We stayed up later than we should have, drinking whiskey and chatting about the very particular things only people who spend the winter in a shambolic cabin in Gothic can know. The next morning, cooking a huge breakfast and waxing our skis, we watched the weather put on a concerning pageant of wind, snow, and brief, tantalizing glimpses of blue sky. Though a storm had hit the high country Wednesday, snow totals and avalanche danger had remained low through the end of the week. However, with another system predicted to strike shortly after the race got underway on Saturday, the question of whether we’d be pointing our skis at Aspen — or anticlimactically looping around the East River valley — was going to be settled by how quickly and how hard the storm rolled in. As of 9AM the morning of the race, things weren’t looking encouraging.
Still, there was nothing to do but ski out, get our mandatory gear cleared, and pick up our packets. We skied back to the car in a white-out, but by the time we started to drive the mile or so down to Mount Crested Butte, the sky was clearing. We didn’t dare get our hopes up, but after rushing over to the pre-race meeting (already underway), another racer at the back of the crowd confirmed it for us: conditions were safe enough to send us over to Aspen.
Elated, our spirits quickly dropped again after realizing we had misread the website and entirely missed gear check. But after pleading our case to the race directors, they graciously allowed us to go through the process anyway. Then, with 10 hours until the gun would go off that evening, we were left with little to do but anxiously organize our gear, drink coffee, and eat.
After a last dose of internet and espresso at First Ascent, Kate headed back to Paonia to grab some sleep before rushing over to Aspen and meet us on our (hopefully) early morning arrival. We decided to camp out at the base lodge, and nap if possible, steeling ourselves for a long night in the mountains. We chatted race strategy, tried to manage our excitement, and visualized plunging down to Aspen in sunshine, exhausted but thrilled.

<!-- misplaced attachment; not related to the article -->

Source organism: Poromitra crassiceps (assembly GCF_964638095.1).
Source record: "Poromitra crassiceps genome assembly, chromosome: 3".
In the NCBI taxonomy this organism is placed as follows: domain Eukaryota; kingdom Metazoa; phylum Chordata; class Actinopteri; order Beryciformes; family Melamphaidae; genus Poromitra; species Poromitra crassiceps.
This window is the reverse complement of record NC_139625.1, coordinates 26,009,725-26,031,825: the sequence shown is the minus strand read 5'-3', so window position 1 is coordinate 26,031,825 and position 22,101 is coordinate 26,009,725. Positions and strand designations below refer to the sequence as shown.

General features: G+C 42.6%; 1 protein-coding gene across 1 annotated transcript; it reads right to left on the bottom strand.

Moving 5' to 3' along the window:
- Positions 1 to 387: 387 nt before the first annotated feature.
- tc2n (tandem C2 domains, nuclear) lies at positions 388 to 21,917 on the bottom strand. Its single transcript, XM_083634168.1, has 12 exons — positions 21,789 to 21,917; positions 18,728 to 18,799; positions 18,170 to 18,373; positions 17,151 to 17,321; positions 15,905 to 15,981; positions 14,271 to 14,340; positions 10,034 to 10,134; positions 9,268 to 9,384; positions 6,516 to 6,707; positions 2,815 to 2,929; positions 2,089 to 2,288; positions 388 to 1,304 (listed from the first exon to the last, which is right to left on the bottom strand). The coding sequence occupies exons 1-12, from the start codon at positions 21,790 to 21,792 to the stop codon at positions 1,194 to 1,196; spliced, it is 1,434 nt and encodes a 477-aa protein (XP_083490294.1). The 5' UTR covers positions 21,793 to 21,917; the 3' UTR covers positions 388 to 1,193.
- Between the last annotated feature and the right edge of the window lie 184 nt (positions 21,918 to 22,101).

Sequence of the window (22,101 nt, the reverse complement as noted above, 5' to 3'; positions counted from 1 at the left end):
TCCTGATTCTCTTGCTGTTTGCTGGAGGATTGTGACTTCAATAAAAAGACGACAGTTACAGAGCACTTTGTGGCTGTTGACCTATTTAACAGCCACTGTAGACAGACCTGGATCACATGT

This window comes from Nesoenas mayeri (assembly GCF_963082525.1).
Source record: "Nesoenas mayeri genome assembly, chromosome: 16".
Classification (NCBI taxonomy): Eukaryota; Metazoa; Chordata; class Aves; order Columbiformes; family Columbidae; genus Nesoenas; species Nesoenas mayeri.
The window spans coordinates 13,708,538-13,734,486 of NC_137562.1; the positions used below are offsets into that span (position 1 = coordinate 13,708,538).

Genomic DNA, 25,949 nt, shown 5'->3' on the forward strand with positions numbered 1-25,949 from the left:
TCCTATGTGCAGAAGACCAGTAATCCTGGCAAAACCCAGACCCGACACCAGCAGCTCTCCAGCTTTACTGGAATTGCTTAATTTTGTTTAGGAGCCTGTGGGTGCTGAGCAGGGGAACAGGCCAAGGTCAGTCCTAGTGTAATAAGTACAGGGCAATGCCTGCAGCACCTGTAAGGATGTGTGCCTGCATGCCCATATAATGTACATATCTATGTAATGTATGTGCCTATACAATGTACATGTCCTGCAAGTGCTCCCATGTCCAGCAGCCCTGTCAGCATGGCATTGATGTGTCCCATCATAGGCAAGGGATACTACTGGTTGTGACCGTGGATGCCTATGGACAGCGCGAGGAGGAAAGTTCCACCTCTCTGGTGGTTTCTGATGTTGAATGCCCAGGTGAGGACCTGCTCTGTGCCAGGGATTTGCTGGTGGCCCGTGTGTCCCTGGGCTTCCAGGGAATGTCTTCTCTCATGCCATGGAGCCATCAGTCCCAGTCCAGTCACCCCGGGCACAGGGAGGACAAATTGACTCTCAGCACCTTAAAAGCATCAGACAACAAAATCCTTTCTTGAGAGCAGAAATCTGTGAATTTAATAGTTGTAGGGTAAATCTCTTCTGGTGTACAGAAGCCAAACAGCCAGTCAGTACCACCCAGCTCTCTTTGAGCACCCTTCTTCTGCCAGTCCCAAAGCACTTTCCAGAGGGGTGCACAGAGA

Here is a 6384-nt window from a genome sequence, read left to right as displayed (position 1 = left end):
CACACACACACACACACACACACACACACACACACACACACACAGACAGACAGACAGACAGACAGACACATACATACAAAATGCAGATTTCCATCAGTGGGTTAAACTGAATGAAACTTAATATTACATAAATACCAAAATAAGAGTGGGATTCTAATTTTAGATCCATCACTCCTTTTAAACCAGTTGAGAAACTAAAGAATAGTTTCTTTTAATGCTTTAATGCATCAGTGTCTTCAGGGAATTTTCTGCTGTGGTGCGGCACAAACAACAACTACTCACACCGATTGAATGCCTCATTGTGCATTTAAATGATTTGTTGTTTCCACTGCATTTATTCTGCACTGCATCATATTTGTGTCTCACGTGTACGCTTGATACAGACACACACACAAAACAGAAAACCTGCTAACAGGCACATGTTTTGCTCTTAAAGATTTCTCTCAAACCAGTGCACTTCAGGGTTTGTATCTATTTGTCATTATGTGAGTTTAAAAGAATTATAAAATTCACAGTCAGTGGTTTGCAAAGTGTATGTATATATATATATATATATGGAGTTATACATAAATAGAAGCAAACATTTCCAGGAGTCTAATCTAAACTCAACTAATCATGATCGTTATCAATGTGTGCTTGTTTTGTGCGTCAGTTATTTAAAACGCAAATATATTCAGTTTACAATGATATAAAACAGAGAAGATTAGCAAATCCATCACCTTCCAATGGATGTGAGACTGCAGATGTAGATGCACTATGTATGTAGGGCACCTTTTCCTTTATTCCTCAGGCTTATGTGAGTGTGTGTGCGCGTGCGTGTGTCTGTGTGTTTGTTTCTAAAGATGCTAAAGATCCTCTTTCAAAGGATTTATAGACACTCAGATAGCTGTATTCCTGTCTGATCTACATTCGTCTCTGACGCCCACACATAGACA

There was only only one catch, which was that it hadn’t stopped snowing and things looked to be getting worse. Though the weather was off our mind for most of the afternoon, we couldn’t help but overhear another team of racers furtively discussing a distressing possibility: the possibility that race might be canceled. It was hearsay, but it quickly sent our moods in a spiral, and left us feeling hollow for the next few hours. Our veggie burgers (pre-race food at slope-side pubs is tough) did little to alleviate the sudden, unwelcome tension.
Finally, at 9PM, an email came through. Due to unexpectedly severe weather and already-huge snow totals, the reverse course would be implemented after all. It was, undeniably, a punch in the gut, mitigated by the relief of finally knowing what was in store for us. The problem of how to get a ride from Crested Butte to Paonia now that Kate had left was non-trivial, but something to worry about another day. The clock ticked on, and before we knew it, it was time to get going.
The start of the race can’t help but be thrilling, even in a Reverse year. There’s a spotlight on the horn of Mount Crested Butte, a dance party at the lodge. An old-hippy-style “rite” is read to racers, and then things get underway, with 450 racers sprinting psychotically for 50 paces before settling in to march rhythmically up the slope. Miraculously, the storm had finally broken, and in its post-coital calm the moonlight broke through receding clouds.